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10 Big ideas behind “Talk early, talk often”

We are a month into the New Year, and SAAM resources are now officially available for April 2013. But if you’ve swung by these parts often, you know that the conversation about SAAM, healthy childhood development and child sexual abuse prevention has been ongoing. This week we are taking a behind-the-scenes look back at the big ideas informing this campaign in order to look forward using these tools leading up to and during April.

10 Big ideas supporting healthy development
1. It is the responsibility of adults to prevent child sexual abuse. Healthy childhood development resources in the SAAM 2013 campaign provide a framework for how we can use this role to support children and promote healthier environments.

2. Sexual development starts at day one.
3. Healthy sexuality can start there too.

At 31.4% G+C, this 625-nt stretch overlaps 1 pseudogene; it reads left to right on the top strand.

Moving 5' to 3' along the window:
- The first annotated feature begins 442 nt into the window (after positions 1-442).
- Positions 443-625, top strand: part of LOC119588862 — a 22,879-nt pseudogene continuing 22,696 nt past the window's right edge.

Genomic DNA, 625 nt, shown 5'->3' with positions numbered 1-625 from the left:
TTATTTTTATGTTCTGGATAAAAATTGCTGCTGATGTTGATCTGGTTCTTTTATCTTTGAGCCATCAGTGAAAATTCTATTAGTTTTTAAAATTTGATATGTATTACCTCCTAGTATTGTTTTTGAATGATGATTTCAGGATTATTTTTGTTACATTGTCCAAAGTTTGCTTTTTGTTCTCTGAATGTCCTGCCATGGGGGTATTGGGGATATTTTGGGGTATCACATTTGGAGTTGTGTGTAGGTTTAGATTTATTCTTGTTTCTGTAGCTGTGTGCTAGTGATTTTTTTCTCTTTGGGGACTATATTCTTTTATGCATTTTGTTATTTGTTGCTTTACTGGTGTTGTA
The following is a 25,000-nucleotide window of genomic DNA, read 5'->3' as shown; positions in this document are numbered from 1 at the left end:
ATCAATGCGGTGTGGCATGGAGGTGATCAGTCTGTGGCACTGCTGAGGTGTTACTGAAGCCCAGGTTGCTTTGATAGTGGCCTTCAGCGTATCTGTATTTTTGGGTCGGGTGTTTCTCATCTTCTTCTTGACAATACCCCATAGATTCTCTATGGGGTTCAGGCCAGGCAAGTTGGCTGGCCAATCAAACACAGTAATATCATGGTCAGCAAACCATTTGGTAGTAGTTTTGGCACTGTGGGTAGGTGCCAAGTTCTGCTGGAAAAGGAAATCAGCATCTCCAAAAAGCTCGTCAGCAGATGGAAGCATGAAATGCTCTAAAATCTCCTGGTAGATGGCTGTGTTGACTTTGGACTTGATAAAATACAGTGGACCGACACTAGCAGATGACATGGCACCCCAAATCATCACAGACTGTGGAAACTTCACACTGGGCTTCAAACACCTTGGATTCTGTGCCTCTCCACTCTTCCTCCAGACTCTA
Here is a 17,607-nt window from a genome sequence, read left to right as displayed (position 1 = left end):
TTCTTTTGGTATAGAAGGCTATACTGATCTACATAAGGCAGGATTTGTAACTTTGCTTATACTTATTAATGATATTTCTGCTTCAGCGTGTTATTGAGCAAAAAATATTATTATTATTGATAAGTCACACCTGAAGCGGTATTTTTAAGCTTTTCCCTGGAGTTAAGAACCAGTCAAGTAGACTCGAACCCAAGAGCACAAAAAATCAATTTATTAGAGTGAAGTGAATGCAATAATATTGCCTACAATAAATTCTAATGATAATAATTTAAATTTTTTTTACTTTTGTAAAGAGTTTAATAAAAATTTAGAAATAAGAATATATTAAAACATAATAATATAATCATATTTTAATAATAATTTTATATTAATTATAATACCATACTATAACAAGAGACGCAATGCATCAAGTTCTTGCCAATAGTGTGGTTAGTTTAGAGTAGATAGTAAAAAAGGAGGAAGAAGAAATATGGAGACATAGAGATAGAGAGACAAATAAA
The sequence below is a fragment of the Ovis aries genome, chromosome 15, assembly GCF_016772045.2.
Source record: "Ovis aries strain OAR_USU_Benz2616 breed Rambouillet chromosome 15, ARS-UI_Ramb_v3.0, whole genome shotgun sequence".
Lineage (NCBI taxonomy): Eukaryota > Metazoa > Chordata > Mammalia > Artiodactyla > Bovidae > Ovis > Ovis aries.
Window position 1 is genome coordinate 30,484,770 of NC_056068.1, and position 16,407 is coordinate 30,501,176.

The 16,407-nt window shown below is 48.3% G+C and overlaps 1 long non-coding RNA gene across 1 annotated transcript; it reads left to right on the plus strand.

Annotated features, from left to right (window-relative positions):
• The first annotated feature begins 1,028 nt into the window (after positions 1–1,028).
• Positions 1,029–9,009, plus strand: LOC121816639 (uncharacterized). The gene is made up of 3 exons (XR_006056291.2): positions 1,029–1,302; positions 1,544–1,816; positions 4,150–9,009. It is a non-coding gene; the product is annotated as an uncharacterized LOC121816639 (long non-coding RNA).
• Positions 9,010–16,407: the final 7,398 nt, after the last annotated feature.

4. Knowledge is power. Children are empowered when trusted adults share age-appropriate information about development. 
5. The “talk” isn’t a one-time conversation; it’s dozens of moments and opportunities for learning, growth and support. Being open to conversation is important, and having all the answers is not required.
6. Knowledge empowers adults too. With more knowledge, comfort and skills, adults can better understand and support healthy development and recognize signs of unhealthy or abusive behaviors in both youth and adults.
7. Adults need to talk to one another. When adults talk with other adults about healthy sexual development it has a positive influence on the larger environments in which children gather, learn, and play.
8. Adults can support children in setting boundaries around affection and touch. By respecting these boundaries, adults share a message that a child’s body belongs to them and their body rights are important
9. Adults are role-models and need to practice healthy behaviors, skills and boundaries when interacting with one another and children too.
10. All adults in the community can be powerful allies and advocates in preventing child sexual abuse. All adults can share information, challenge unhealthy norms and engage as bystanders in order to create healthier environments for children.
Do you have a big idea? Share it in a comment below! 
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